Drivers have been warned of rising fuel costs after global oil prices surged to their highest level for 10 months.
Brent crude, a benchmark for prices, breached $95 a barrel on Tuesday amid predictions of shorter supplies.
It came as the International Energy Agency (IEA) said a decision by Saudi Arabia and Russia to cut production could cause a “significant supply shortfall” by the end of this year.
The RAC motoring group warned drivers were “in for a hard time” at the pumps.
Latest figures show UK drivers are now paying £1.55 on average per litre of petrol, with diesel at £1.59.
Since the start of August, average petrol prices have increased by 10p per litre and diesel prices by 13p.
Following Russia’s invasion of Ukraine in February 2022, oil prices soared, hitting more than $120 a barrel in June last year.
They fell back to a little above $70 a barrel in May this year, but have steadily risen since then as producers have tried to restrict output to support the market. Saudi Arabia and Russia, members of the Opec+ group and two of the world’s largest oil-producing nations, decided to reduce production earlier in August.
At the same time, the US Energy Information Administration said on Monday that US oil output from its top shale-producing regions was set to decline in October for the third straight month, reaching its lowest level since May.
As the biggest exporter and the leader of the pack, Saudi Arabia wants oil prices to stay elevated to make sure it has a steady stream of income while it tries to diversify its economy.
However, the West has accused Opec, whose members regularly meet to agree on production levels, of manipulating prices.
Petrol and diesel prices have jumped in recent months, and further rises could lie ahead due to crude oil being the main component of fuel, motoring groups say.
The AA warned rising prices were coming at a time when fuel efficiency typically drops as a result of darker evenings.
“Drivers have been lashed by a 10p-a-litre rise in the cost of petrol since the beginning of August,” said Luke Bodset, the AA’s spokesman on pump prices.
“The only things in their favour have been daylight still in the rush hour and mild weather, which means less fuel consumption. The drivers now beginning to feel happier are those with electric cars.”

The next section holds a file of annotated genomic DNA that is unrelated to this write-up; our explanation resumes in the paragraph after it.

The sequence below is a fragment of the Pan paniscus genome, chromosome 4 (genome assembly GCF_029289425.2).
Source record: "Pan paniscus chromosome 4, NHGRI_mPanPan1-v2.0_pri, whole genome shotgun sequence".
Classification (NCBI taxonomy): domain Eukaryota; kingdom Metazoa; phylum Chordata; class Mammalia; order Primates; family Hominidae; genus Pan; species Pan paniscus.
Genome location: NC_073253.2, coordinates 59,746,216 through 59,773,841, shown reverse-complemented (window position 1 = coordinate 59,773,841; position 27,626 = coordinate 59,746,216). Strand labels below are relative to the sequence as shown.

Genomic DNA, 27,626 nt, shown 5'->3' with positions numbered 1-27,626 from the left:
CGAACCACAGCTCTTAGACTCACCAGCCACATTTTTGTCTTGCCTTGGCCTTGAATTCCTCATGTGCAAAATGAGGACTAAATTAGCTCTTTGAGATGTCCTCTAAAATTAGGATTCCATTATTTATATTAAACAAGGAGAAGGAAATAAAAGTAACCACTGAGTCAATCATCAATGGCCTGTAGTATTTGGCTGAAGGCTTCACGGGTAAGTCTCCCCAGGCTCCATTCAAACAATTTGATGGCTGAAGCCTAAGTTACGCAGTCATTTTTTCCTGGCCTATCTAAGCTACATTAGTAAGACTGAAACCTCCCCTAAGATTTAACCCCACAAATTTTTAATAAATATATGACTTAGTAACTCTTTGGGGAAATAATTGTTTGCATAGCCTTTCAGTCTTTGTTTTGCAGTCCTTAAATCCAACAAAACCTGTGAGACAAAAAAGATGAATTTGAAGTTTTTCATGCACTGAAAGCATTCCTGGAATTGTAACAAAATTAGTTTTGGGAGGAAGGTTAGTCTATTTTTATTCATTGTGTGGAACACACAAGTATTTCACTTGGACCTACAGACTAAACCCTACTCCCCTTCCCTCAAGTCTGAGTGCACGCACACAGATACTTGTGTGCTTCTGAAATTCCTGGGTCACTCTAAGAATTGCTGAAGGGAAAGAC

RAC fuel spokesman Simon Williams said with oil heading back towards $100 a barrel, drivers were “in for a hard time at the pumps”, but he added that a rise to three figures “should really only take the average price up by another 2p”.
But he warned: “If retailers are intent on making more money per litre with increased margins then this could [take the average petrol price] closer to 160p.”
Analysts warn rising global oil prices could impact inflation – the rate at which prices rise – in many countries. Inflation soared in 2022 and has only recently started to come down.
“The symbolically important $100 [a barrel of oil] mark is now being considered once more,” said Sophie Lund-Yates, lead equity analyst at investment firm Hargreaves Lansdown.
“This is a difficult development, with fuel accounting for a significant portion of overall inflation.”
The latest inflation figure for the UK will be released by the Office for National Statistics (ONS) on Wednesday. Inflation has fallen in recent months but remains high at 6.8%.
Over the last few years households have been hit by higher fuel and energy bills, while businesses have put up prices to cope with rising costs.
A recent fall in the pound may have made fuel even more expensive. As well as supply and demand, oil prices are also affected by the exchange rate between the pound and dollar, as Brent crude is traded in dollars.
Saudi Arabia’s Energy Minister Prince Abdulaziz bin Salman defended Opec+’s moves to restrict supply on Monday, saying energy markets needed light-handed regulation to limit volatility,